Off the Beaten Track: The Danlan Old Trail: Taiwan’s oldest road

Four surviving sections of this ancient route across northern Taiwan make for an interesting look back to a very different era

By Richard Saunders  /  Contributing Reporter

Fri, Mar 02, 2018 - Page 13

It was exactly a century-and-a-half ago, in 1867, that Chinese military ambassador Liu Ming-deng (劉明燈) set off to inspect one of the Taiwan’s newest and most important communication routes.

It was a different world then, of course. Today an inspection would perhaps involve a high-ranking politician taking an inaugural trip on a new Taipei MRT line, accompanied by crowds of camera-toting reporters.


Back in the 1860s though, there were no trains of any kind, and no roads either, so Liu’s inspection tour meant a grueling walk of what must have been several days, taking in a section of the crucial Danlan Old Trail (淡蘭古道), which connected Tamsui with the fertile but then hard-to-reach Lanyang Plain (蘭陽平原) in today’s Yilan County.

During his walk, Liu, who was regional commander of China’s military on Taiwan, encountered various hardships, ranging from sickness (the flu) to terrible weather. It seems that people were made of sterner stuff in those days, however, and rather than retreat to lower altitudes when the weather turned nasty (as it so often does in that area of the country), Liu faced the difficulties head on.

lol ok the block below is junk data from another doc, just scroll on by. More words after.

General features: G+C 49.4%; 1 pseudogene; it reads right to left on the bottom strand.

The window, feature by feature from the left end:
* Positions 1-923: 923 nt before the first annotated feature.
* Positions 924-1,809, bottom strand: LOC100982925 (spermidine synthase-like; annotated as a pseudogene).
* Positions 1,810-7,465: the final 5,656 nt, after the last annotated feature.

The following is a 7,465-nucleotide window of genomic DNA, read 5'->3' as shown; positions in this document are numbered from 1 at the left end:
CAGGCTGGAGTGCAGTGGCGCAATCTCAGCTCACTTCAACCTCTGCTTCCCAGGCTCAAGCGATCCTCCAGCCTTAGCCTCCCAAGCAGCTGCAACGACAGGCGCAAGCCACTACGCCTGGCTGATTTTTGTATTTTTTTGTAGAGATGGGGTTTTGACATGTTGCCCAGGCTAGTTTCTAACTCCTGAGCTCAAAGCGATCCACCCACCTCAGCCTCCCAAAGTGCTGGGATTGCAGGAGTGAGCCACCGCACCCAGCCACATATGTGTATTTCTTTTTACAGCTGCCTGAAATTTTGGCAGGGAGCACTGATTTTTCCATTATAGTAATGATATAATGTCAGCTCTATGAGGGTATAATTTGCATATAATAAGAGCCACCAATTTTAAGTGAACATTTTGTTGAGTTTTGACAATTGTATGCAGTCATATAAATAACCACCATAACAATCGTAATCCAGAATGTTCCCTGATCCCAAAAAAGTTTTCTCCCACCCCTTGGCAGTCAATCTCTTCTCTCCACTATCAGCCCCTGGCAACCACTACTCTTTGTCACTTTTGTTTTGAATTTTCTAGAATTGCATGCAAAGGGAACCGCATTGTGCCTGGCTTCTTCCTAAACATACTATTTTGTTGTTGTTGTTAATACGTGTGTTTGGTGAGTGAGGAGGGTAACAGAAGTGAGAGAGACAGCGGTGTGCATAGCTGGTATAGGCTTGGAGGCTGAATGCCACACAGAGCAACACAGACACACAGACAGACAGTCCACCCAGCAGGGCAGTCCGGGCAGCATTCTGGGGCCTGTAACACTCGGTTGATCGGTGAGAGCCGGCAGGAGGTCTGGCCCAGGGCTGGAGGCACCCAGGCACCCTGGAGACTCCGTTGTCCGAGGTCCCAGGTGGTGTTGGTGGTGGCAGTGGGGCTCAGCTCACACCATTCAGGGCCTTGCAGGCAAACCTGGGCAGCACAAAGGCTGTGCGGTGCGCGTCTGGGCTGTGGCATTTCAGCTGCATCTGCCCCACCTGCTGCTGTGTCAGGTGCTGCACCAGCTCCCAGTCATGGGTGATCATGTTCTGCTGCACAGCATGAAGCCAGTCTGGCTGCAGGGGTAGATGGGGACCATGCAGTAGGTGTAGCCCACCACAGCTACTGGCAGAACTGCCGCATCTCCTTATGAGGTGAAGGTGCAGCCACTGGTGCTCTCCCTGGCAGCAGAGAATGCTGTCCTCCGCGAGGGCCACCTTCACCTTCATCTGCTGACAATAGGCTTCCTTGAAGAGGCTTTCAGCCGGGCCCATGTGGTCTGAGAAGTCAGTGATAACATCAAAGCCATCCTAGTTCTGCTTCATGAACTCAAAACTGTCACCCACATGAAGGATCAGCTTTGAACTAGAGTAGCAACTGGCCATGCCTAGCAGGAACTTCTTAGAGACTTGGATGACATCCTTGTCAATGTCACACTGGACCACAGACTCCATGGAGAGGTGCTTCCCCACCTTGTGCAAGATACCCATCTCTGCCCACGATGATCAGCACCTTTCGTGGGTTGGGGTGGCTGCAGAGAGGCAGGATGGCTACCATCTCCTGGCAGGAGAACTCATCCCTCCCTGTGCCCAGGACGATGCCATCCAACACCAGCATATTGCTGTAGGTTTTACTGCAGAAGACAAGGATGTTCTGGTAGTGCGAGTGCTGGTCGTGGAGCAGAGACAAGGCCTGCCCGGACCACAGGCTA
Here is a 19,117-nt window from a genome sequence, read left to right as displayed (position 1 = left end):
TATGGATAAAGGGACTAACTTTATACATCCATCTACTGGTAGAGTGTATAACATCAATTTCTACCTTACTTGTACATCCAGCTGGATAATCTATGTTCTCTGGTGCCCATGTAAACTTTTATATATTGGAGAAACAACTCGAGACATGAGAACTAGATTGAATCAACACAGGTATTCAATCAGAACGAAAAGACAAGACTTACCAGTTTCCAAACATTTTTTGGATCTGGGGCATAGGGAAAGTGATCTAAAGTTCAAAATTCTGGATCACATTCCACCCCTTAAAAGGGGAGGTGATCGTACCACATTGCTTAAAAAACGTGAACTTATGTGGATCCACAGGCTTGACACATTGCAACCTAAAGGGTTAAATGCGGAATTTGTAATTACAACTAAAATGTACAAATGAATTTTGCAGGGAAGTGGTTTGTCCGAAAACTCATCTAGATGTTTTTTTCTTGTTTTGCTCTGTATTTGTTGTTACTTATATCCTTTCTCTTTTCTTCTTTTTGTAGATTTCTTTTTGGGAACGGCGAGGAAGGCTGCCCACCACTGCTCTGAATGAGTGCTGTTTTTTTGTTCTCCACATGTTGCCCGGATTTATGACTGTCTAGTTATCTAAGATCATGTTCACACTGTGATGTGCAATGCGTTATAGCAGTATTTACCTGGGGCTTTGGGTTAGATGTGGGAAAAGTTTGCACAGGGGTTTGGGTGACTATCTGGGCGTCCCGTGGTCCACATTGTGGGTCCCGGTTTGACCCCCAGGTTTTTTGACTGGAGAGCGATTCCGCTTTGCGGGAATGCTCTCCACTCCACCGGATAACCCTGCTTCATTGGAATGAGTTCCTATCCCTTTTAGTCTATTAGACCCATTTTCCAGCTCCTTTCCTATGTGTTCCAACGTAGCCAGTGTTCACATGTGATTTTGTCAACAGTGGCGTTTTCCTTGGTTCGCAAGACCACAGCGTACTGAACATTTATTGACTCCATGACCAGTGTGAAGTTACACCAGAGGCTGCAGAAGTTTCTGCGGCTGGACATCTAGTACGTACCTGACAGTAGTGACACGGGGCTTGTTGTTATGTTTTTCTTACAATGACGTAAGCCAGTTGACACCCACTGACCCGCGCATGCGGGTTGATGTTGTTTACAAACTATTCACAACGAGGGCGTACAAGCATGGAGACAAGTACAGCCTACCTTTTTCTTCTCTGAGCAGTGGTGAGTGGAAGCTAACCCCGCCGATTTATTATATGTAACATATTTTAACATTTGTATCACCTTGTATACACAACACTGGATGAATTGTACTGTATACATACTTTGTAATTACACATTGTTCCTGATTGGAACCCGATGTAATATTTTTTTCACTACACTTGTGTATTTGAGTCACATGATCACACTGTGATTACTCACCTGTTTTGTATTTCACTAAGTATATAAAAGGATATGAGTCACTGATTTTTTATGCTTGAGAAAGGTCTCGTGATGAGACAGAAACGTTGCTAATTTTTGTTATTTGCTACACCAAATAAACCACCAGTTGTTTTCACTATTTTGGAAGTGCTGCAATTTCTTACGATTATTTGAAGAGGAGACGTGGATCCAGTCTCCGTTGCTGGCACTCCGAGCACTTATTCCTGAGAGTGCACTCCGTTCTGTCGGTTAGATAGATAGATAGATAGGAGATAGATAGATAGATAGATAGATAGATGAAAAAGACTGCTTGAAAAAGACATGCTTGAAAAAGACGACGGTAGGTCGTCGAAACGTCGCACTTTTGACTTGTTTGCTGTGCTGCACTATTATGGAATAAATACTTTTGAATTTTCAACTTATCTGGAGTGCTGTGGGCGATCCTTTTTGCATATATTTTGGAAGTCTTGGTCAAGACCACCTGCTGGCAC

At one point, in an attempt to dispel strong gales that were making progress difficult, it is said he brandished a stick dipped in mud, and with a florid movement wrote the character for tiger (虎) on a boulder beside the path. That boulder (and another, much larger inscription a few minutes further along the trail) are now the main attraction (with great views and a magnificent display of blooming silver grass each November and December) along the stretch of the Danlan Old Trail now known as the Caoling Mountain Pass (草嶺古道).

Nowadays, the scenic but often crowded Caoling Mountain Pass is one of the few parts of the Danlan Old Trail that can still be followed, but it’s not the only surviving section of the route. Thanks to a resurgence of interest in Taiwan’s historical heritage in recent years, several sections of the route have been rediscovered and opened for us to retrace, in our leisure, the steps countless long-gone Aborigines and Taiwanese must have trudged a century and more ago.

Three other, less well-known sections of the old route can be followed, all in its southern half. First, the Longling Old Trail (隆嶺古道) is the earliest part of the Danlan Old Trail to be established, and was already being used in 1807. Like the Caoling Mountain Pass, it crosses the mountains of Sandiaojiao (三貂角), in New Taipei City. It’s a short but fairly rough walk, and a good indicator of what the parallel trail might have been like before it was discovered by the masses.